The full tables of maximum Turbo frequencies as a function of core count for Xeon Scalable processors is in the "Intel Xeon Processor Scalable Family Specification Update" (document 336065-005, February 2018).   Today this is available at https://www.intel.com/content/dam/www/public/us/en/documents/specification-updates/xeon-scalable-spe..., but these things move around a lot.  

The data for all SKX processors is spread across Figures 1-15.    For the Xeon Gold 6138, the numbers are in

  • Figure 4, for "non-AVX" Turbo frequencies
    • This really means that you are not using 256-bit or 512-bit SIMD instructions.
    • These frequencies apply to code that uses no SIMD instructions.
    • These frequencies also apply to AVX or AVX2 code that only uses "scalar" SIMD instructions or 128-bit SIMD instructions.
    • I have not tested whether these frequencies apply to AVX-512 code that uses only "scalar" SIMD instructions or 128-bit SIMD instructions.
  • Figure 5, for "AVX 2.0" Turbo frequencies -- this really means that you are using 256-bit SIMD instructions.
    • I have not tested whether these frequencies apply to AVX-512 code that uses only 256-bit SIMD instructions.
  • Figure 6, for "AVX-512" Turbo frequencies -- this really means that you are using 512-bit SIMD instructions
  • There may be more surprises in store -- Table 19-3 of Volume 3 of the Intel Architectures SW Developer's Manual (document 325384-067) describes a new performance counter event "CORE_POWER" (Event 0x28) that includes a slightly different split of power levels:
    • Level 0 includes "non-AVX codes, SSE, AVX 128-bit, and low-current AVX 256-bit codes"
    • Level 1 includes "high current AVX 256-bit instructions as well as low current AVX 512-bit instructions"
    • Level 2 includes "high current AVX 512-bit instructions"

In each of the tables, there is a "Base frequency", which is essentially the frequency that Intel guarantees for the most power-hungry code using any number of cores for that SIMD type.   For the Xeon Gold 6138, these tables show:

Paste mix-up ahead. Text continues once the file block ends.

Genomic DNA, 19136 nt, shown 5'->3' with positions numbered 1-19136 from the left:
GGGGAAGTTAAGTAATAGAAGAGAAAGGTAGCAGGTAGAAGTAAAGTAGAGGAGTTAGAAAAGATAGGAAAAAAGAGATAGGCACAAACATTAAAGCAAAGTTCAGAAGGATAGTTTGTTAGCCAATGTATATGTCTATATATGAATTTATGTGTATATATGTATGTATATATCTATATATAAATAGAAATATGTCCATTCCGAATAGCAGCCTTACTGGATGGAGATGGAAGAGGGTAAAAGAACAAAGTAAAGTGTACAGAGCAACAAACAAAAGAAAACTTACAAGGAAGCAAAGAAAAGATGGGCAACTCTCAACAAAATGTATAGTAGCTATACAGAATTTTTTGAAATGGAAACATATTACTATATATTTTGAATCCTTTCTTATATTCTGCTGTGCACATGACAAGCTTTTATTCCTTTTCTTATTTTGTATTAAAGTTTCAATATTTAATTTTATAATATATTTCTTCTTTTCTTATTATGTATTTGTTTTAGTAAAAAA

• "non-AVX": Base Frequency = 2.0 GHz, Max All-Core Turbo Frequency = 2.7 GHz
  • "AVX 2.0": Base Frequency = 1.6 GHz, Max All-Core Turbo Frequency = 2.3 GHz
  • "AVX-512":  Base Frequency = 1.3 GHz, Max All-Core Turbo Frequency = 1.9 GHz

The power control unit in the processor will attempt to run each core at the fastest frequency that it can, given the number of "active" processors (including C0 and C1 states), and the SIMD width in use by each core.   This is subject to three additional limitations:

  • Frequencies will be reduced if the processor reaches its maximum temperature.
    • This should be extremely rare.
    • If it happens frequently, you probably have a bad heat-sink installation, a bad fan, or blocked air-flow, and you should fix it.
  • Frequencies will be reduced to prevent the processor from exceeding its running average power limit.
    • This is extremely common, and the cumulative duration of frequency reduction due to this mechanism can be tracked using the RAPL MSR_PKG_PERF_STATUS (MSR 0x613).
    • Because of the non-linear relationship between power consumption and frequency, it is actually relatively easy to hit this limit even if you are not using all cores.
  • Frequencies will be reduced to prevent the processor from exceeding its maximum current limit.
    • This is not well documented, but there are hints in the description of the various bits of the MSR_CORE_PERF_LIMIT_REASONS register (MSR 0x64f).

So your results look quite reasonable:

  • Your 20-core AVX512 test running at 1.7 GHz is well above the minimum guaranteed frequency of 1.3 GHz, and somewhat below the maximum all-core AVX512 Turbo frequency of 1.9 GHz. 
    • This seems typical.  We have about 3500 Xeon Platinum 8160 processors, and none of them drop down all the way to the minimum guaranteed AVX-512 frequency (1.4 GHz) when running compute-intensive workloads.  We see a continuous distribution of average frequencies from ~1.55 GHz to almost 1.8 GHz (vs a max all-core AVX512 Turbo frequency of 2.0 GHz).
  • Your 20-core AVX2 test requested 2.0 GHz and got it.  This is well above the minimum guaranteed frequency of 1.6 GHz, and well below the maximum all-core AVX2 Turbo frequency of 2.3 GHz.  

 

antón_r_
Beginner
310 Views

Great. This is exactly the information we need to conduct reliable power and performance modeling.

Thank you very much for your quick and detailed reply.